The “Team of Five:” A president, president-elect, and three former presidents, on January 7, 2009…
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February 28, 2016 – Here’s a book review I’ve been meaning to do since December, 2014.
Back in December 2014, down in my native Florida, I was at my step-mother’s funeral. (She’d married my father in January 1986. It was the Second Time Around for both her and my father, widow and widower.) After the funeral they had a nice reception – in the parish hall – and that’s where I found a big table of second-hand books for sale.
Looking through them, I found one that looked like an interesting read, The Presidents Club: Inside the World’s Most Exclusive Fraternity. And as noted (“meaning to do since December, 2014”), I’ve been meaning to do this particular book review ever since I started this blog, back in March 2015. And since it’s now only a day of so away from March 2016, I’d say it’s about time I actually did that review. (A thought I also noted in the June 2015 post, “Great politicians sell hope.”)
The “Great politicians” post reviewed another book, or more precisely a book-on-CD. That audiobook was Chris Matthew’s Life’s a Campaign. (It was sub-titled, “What Politics Has Taught Me about Friendship, Rivalry, Reputation, and Success.”) That experience led me to one big lesson for navigating today’s busy world. The lesson: It’s a whole lot easier to listen to a book – on CD, as while driving around town – than to actually read it.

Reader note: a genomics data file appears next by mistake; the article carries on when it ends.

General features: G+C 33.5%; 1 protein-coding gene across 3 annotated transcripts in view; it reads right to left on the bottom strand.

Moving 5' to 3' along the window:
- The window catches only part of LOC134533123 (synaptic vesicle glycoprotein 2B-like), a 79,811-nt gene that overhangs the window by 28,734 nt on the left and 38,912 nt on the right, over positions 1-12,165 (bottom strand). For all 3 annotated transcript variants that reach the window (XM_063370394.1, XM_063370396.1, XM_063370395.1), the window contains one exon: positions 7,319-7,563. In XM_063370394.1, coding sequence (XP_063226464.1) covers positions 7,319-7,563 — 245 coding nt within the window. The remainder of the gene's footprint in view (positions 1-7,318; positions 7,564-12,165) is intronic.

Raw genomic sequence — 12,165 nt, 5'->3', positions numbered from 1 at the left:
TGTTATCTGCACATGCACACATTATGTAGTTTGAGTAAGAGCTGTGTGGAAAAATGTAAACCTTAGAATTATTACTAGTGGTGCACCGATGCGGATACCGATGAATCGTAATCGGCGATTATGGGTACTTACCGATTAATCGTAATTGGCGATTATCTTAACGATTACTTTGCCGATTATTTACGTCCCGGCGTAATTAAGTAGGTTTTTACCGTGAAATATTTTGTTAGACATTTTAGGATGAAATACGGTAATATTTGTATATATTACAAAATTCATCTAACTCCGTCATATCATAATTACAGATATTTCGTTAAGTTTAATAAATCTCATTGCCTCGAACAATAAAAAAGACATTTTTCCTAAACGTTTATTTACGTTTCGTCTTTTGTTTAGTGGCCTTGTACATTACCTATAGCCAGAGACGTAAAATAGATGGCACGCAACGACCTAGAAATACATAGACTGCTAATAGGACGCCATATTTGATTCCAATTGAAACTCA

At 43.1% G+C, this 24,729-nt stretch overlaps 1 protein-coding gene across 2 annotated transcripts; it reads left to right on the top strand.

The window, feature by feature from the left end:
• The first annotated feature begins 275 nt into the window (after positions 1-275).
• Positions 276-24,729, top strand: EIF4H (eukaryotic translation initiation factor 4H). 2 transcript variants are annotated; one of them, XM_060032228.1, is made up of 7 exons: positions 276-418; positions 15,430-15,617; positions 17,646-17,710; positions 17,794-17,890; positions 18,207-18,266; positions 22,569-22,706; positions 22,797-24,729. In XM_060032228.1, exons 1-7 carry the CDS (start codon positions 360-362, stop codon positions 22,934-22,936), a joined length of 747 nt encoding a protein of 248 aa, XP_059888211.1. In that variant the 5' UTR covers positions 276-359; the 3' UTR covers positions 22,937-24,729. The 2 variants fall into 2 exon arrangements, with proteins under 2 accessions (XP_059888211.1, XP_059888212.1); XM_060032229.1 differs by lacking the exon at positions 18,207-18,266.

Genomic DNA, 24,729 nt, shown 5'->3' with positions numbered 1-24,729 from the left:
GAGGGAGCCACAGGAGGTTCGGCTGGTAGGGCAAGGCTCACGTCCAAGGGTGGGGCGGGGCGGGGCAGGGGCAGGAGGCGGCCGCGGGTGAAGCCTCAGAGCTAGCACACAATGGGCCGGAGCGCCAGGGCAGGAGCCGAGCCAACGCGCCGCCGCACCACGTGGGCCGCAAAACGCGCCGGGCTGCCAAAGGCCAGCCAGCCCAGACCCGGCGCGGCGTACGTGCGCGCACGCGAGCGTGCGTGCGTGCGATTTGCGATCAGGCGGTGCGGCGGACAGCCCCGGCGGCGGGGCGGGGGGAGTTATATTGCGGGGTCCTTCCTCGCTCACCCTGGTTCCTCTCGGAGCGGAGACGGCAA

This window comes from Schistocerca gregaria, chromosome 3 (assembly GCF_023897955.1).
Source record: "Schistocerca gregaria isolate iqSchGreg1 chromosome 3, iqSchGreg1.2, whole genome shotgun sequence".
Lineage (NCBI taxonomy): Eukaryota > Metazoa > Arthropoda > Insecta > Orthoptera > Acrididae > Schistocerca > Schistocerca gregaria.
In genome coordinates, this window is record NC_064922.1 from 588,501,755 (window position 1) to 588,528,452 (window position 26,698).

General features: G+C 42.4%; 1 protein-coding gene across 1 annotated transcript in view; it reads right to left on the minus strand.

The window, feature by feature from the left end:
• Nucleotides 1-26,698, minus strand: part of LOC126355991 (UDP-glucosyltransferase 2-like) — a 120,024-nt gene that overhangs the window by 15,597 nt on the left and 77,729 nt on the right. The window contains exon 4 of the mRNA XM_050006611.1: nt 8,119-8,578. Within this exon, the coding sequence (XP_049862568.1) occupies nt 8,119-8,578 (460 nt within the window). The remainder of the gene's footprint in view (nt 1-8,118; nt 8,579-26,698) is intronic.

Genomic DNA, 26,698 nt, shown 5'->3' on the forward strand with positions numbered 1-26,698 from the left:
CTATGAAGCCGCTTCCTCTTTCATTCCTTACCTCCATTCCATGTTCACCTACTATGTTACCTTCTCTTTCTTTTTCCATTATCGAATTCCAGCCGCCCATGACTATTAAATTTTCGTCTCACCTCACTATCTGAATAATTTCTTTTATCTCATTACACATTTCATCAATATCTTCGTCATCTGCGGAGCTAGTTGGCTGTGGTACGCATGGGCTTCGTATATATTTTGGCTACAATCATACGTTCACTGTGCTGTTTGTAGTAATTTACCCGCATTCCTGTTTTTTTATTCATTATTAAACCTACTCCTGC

But the really strange thing about both books is that they gave me a sense of hope:
The Presidents Club gave me a sense that – generally speaking – the men who occupied the White House have been – overall – decent, honorable and capable. Then too, Life’s a Campaign gave me a sense that maybe the same applies to politicians in general. (Gasp!)
(See Great politicians.) In other words, both books gave me the budding idea that maybe it’s not the politicians at fault in these days of partisan gridlock. Maybe – just maybe – it’s some of the people these politicians are trying to represent. (To hire them, as it were.)
It reminds of that great Shakespeare quote, “The first thing we do, let’s kill all the lawyers.”
That’s from Shakespeare‘s Henry VI, Part 2. (Illustrated at right.) But aside from the fact it was spoken by “Dick the Butcher” – and that Shakespeare meant to honor good lawyers – the quote focuses on the wrong villain.
As a former lawyer myself, my reaction goes something like this: “No, no. The first thing we do is kill all the clients. They’re the ones causing the trouble!”